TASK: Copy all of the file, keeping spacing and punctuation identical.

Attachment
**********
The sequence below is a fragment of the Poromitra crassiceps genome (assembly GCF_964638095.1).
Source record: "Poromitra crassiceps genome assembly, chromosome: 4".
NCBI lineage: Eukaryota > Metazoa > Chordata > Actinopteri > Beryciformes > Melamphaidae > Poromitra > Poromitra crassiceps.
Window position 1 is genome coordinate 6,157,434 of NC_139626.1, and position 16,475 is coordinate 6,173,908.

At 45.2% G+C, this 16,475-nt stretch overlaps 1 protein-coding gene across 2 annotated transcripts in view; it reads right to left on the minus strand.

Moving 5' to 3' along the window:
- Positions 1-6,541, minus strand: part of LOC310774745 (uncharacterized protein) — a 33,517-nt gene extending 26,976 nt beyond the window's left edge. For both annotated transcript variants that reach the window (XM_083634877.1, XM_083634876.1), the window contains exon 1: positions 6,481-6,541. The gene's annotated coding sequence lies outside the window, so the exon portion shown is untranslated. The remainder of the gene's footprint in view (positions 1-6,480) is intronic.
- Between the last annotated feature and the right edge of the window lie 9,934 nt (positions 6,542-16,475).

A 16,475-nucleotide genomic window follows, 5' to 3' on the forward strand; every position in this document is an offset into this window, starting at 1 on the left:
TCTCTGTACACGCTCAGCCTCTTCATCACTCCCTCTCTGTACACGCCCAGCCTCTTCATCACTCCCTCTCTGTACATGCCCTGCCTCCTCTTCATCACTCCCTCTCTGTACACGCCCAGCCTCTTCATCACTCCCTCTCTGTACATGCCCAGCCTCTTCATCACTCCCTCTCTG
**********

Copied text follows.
The sequence below is a fragment of the Poromitra crassiceps genome (assembly GCF_964638095.1).
Source record: "Poromitra crassiceps genome assembly, chromosome: 4".
NCBI lineage: Eukaryota > Metazoa > Chordata > Actinopteri > Beryciformes > Melamphaidae > Poromitra > Poromitra crassiceps.
Window position 1 is genome coordinate 6,157,434 of NC_139626.1, and position 16,475 is coordinate 6,173,908.

At 45.2% G+C, this 16,475-nt stretch overlaps 1 protein-coding gene across 2 annotated transcripts in view; it reads right to left on the minus strand.

Moving 5' to 3' along the window:
- Positions 1-6,541, minus strand: part of LOC310774745 (uncharacterized protein) — a 33,517-nt gene extending 26,976 nt beyond the window's left edge. For both annotated transcript variants that reach the window (XM_083634877.1, XM_083634876.1), the window contains exon 1: positions 6,481-6,541. The gene's annotated coding sequence lies outside the window, so the exon portion shown is untranslated. The remainder of the gene's footprint in view (positions 1-6,480) is intronic.
- Between the last annotated feature and the right edge of the window lie 9,934 nt (positions 6,542-16,475).

A 16,475-nucleotide genomic window follows, 5' to 3' on the forward strand; every position in this document is an offset into this window, starting at 1 on the left:
TCTCTGTACACGCTCAGCCTCTTCATCACTCCCTCTCTGTACACGCCCAGCCTCTTCATCACTCCCTCTCTGTACATGCCCTGCCTCCTCTTCATCACTCCCTCTCTGTACACGCCCAGCCTCTTCATCACTCCCTCTCTGTACATGCCCAGCCTCTTCATCACTCCCTCTCTG